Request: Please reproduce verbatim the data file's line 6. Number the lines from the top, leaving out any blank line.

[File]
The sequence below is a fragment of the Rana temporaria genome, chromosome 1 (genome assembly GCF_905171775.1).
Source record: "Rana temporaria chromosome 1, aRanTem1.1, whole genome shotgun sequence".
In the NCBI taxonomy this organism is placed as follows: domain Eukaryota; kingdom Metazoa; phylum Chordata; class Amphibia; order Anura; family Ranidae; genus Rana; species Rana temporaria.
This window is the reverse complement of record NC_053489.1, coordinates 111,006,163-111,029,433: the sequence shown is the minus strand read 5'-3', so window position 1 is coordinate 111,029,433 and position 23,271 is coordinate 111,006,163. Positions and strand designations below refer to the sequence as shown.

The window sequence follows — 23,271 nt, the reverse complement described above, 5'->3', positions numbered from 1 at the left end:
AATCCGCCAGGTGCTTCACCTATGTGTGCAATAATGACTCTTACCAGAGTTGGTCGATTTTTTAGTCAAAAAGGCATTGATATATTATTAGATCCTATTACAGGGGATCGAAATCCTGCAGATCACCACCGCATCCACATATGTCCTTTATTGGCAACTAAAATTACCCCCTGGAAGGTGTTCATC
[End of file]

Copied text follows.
AATCCGCCAGGTGCTTCACCTATGTGTGCAATAATGACTCTTACCAGAGTTGGTCGATTTTTTAGTCAAAAAGGCATTGATATATTATTAGATCCTATTACAGGGGATCGAAATCCTGCAGATCACCACCGCATCCACATATGTCCTTTATTGGCAACTAAAATTACCCCCTGGAAGGTGTTCATC